The Queens World Film Festival is celebrating its 10th year with 220 films from around the world across a myriad of genres and themes that Katha Cato, who curates the festival along with her husband, Preston, says are guaranteed to make the audience experience every range of emotion, unless, she says, “you don’t have a heart.”
“You can expect to be moved, shocked, encased with love and repelled by the brutality, by the conversations these artists are having,” she said. “It’s a turbulent time on this planet, and these films reflect the pain and love from around the world.”
The festival celebrates its opening night on Thursday, March 19 and will run until March 29 with 60 blocks of screen time throughout the week. Each block is dedicated to a theme, such as “Native Lands,” “Risky Thrills,” “Paranormal Activity,” “Women’s Voices” and more. Cato said the blocks are grouped based on their core messages, which is a process she says not all festivals follow.
“We don’t have to curate the festival this way … it would be easier to have a stacked schedule, but that’s not what we’re about,” said Cato.
The schedule of film screenings is also an important aspect of the show that sends its own message to the community, according to Cato — the first film in the festival, titled “EMBRACES & the touch of skin,” a two-minute animated poem about the vital need for embraces and contact with other beings, begins the journey before inviting the audience to explore the many other themes to come. The festival closes with “An Interloper’s Kiss,” a seven-minute short of a woman’s everyday life seen through the perspective of an unlikely love interest.
“We’re going to start you with an embrace, we’re going to show you about this planet that we’re on, and at the end we’re going to be together,” Cato said, stating that the journey is meant to reflect that the world is one large community despite the many differences from one place to another. “All these places around the world, and all there is is us and our stories. I recognize now you have your own experience and I will no longer ignore that you are valid.”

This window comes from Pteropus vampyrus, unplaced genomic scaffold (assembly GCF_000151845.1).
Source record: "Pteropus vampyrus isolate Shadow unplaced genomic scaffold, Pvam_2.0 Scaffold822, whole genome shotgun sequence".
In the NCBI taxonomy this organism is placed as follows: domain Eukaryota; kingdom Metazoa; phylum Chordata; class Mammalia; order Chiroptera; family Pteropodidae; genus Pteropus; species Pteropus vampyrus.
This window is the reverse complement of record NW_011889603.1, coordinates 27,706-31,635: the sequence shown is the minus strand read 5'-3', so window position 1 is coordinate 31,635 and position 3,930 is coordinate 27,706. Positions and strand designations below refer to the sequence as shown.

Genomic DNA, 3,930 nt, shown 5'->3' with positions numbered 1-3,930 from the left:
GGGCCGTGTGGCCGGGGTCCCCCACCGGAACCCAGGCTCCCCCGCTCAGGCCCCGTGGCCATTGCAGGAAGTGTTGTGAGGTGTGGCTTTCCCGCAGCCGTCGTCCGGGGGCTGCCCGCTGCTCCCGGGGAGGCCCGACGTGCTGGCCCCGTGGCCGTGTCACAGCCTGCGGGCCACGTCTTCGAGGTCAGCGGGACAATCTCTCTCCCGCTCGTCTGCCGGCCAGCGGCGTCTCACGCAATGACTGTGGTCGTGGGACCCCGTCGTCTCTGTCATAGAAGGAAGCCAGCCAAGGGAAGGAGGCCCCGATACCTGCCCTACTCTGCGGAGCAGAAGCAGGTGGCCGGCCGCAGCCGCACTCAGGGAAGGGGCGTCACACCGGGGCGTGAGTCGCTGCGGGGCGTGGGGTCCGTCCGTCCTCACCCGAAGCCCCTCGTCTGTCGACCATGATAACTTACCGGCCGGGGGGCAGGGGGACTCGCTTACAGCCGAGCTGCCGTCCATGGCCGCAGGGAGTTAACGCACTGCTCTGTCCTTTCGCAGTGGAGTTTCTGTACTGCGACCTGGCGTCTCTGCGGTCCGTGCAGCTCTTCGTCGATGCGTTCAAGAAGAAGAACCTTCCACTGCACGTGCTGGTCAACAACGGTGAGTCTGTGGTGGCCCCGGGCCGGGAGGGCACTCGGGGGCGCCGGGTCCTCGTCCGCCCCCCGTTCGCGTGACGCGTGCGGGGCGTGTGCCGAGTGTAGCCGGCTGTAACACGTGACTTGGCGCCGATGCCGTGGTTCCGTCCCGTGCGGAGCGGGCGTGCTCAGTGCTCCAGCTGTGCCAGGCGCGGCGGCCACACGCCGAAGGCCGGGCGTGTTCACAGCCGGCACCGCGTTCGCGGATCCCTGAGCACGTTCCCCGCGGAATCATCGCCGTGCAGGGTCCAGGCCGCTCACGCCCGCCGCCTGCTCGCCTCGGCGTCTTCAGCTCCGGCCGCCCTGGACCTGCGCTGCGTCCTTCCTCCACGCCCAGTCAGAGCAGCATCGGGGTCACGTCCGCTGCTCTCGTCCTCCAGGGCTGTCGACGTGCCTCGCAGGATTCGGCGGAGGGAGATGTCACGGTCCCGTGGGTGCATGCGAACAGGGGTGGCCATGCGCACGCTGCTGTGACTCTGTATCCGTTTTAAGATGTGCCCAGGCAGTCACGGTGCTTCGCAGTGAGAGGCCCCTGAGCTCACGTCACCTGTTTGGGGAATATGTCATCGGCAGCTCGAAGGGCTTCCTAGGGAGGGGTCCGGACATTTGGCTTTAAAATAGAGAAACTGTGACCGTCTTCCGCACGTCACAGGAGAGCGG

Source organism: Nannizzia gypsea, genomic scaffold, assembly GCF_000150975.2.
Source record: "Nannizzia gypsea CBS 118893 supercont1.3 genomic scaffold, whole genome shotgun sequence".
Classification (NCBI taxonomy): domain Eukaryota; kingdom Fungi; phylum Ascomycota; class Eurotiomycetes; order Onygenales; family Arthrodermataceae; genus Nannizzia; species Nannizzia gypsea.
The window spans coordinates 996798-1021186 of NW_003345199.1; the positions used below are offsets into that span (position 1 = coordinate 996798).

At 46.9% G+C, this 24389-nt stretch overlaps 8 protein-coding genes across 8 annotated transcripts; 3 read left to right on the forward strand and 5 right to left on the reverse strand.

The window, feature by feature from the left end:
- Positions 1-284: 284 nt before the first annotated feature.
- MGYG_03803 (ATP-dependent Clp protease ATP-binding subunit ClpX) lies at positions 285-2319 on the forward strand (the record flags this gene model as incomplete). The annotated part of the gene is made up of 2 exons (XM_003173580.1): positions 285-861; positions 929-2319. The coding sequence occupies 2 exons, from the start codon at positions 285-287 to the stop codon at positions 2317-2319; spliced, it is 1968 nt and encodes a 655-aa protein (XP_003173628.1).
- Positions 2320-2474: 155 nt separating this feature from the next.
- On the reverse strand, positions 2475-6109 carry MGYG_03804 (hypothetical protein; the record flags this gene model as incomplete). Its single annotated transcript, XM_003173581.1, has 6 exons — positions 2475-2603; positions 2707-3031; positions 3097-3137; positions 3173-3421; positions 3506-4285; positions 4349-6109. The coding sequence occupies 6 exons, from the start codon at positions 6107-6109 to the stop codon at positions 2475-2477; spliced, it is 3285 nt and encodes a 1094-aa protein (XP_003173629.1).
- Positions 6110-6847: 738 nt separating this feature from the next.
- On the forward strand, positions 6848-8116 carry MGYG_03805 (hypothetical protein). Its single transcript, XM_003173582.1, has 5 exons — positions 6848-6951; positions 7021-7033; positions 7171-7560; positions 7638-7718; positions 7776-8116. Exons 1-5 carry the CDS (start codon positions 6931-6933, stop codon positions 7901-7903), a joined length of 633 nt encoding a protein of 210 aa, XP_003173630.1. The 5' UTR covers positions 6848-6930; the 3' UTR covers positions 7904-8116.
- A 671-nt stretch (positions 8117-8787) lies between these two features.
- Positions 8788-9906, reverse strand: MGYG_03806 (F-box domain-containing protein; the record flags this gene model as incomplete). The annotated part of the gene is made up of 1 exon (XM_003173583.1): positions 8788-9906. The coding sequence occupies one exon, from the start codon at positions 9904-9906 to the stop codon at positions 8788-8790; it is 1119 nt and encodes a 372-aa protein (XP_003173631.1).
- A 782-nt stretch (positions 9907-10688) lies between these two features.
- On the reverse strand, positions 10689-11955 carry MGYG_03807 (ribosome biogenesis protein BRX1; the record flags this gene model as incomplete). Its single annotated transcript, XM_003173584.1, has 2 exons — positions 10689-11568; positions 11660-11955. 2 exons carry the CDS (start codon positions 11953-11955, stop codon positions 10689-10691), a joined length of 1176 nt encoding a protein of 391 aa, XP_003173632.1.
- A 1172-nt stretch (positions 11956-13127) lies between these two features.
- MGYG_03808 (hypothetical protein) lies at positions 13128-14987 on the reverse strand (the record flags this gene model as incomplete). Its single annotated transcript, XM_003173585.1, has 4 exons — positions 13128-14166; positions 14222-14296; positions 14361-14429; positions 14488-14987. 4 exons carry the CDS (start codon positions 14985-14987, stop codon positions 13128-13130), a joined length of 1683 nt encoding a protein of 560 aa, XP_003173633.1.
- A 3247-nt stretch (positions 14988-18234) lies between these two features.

“Ode to Passion” is among the hundreds of films Cato is excited to present, particularly because director Jack Danini chose the festival for its world premiere.
“It’s all in verse, and they do sing at times, but it’s very Shakespearean. The language just elevates,” said Cato.
Cato also expressed excitement for the U.S. premiere of “The Factory,” a 90-minute feature film that explores the stories of those who died from cancer caused by chemical fumes in an Italian factory of synthetic dyes. She worries, however, that director Max Chicco will be unable to make the premiere in light of travel restrictions from the coronavirus.
Children filmmakers will also make their debut on the festival’s final day during their own block: “Kid’s Corner.” Unlike the rest of the filmmakers, the young artists will celebrate their works with a red carpet rollout.
The other 59 blocks don’t have a red carpet because Cato prefers to keep a “casual” and “warm” atmosphere.
“I call it festival-casual,” Cato explained. “This is about community, and we feel that our community is the world, and that’s Queens.”
Each film screening is followed by a Q&A in which the audience is encouraged to ask the filmmakers about their works.
“You can ask them anything. It’s so they can talk about their work and so you recognize them … the filmmakers want you to ask about their films.”
Aside from enjoying incredible films, Cato’s favorite part of the festival is watching the filmmakers interact with the audience and witness the impact their art has.
“I think when you really see a filmmaker emerge from themselves and stand in front of people that they don’t know — it’s not their families, it’s not their dentist — and talk about their work, it’s incredible,” said Cato. “I can leave that theater content, a conversation is happening, that’s what they’ll remember … People come to Queens for art, because it’s an intelligent place, with people from all over the planet.”
Cato warns festival-goers of the emotional journey they’ll embark on once they enter the theater, promising, “And if you do have a heart, I’ll ... hold your hand and tell you it’s going to be OK. This is a unique experience and it’s in their backyard and you don’t want to miss this. It’s amazing.”